So what’s something I can do to make sure I’m receiving news I trust?

It’s on news organizations to earn our trust, and it’s in their best interest to hear us out when they’re failing at that. But for starters, trust your gut. If something seems off, don’t be afraid to speak up and push for journalists to help you understand how they do that very public work. Need inspiration? Here’s a great example of an Ohio TV news station that’s owned by another broadcasting company, E.W. Scripps, being transparent about their values with their community.

Have any other questions about what’s going on with Sinclair? Or questions for The Evergrey about how we do what we do? Hit reply or email us at [email protected].

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Staying home. So there’s this artist you should know about — Inye Wokoma. He’s a filmmaker and photographer, and he remembers when about 60 members of his family all lived close together in the Central District. Today, most of them are gone, pushed out by gentrification that’s turned a neighborhood that was 70 percent black 40 years ago into one that’s just 20 percent black today.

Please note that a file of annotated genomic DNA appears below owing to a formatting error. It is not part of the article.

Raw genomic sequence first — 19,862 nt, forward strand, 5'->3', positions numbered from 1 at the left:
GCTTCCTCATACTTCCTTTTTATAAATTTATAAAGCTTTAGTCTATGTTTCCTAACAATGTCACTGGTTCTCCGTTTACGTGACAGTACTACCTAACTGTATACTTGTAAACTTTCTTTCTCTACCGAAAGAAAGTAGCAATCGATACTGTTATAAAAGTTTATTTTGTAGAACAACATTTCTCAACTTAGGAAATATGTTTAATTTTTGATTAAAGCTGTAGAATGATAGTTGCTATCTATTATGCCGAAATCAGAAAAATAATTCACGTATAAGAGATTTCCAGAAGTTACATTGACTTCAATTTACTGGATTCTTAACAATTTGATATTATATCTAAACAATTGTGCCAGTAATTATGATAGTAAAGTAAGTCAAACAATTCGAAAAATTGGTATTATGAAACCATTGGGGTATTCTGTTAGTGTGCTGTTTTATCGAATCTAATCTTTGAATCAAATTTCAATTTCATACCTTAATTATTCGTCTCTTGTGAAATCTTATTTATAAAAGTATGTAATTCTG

“The Central District is a place whose geography is familiar, but whose people and features are increasingly strange and unrelated to who I am,” Inye wrote in “An Elegant Utility,” a show he did at the Northwest African American Museum last year. Today, he’s hanging on to the duplex that his grandfather, Franklin Green, bought back in 1947. It’s the last of the 11 houses his family once owned here. And he’s not selling. This story on Inye sums up some pretty critical trends in our city. Check it out. (Crosscut & Seattle Magazine)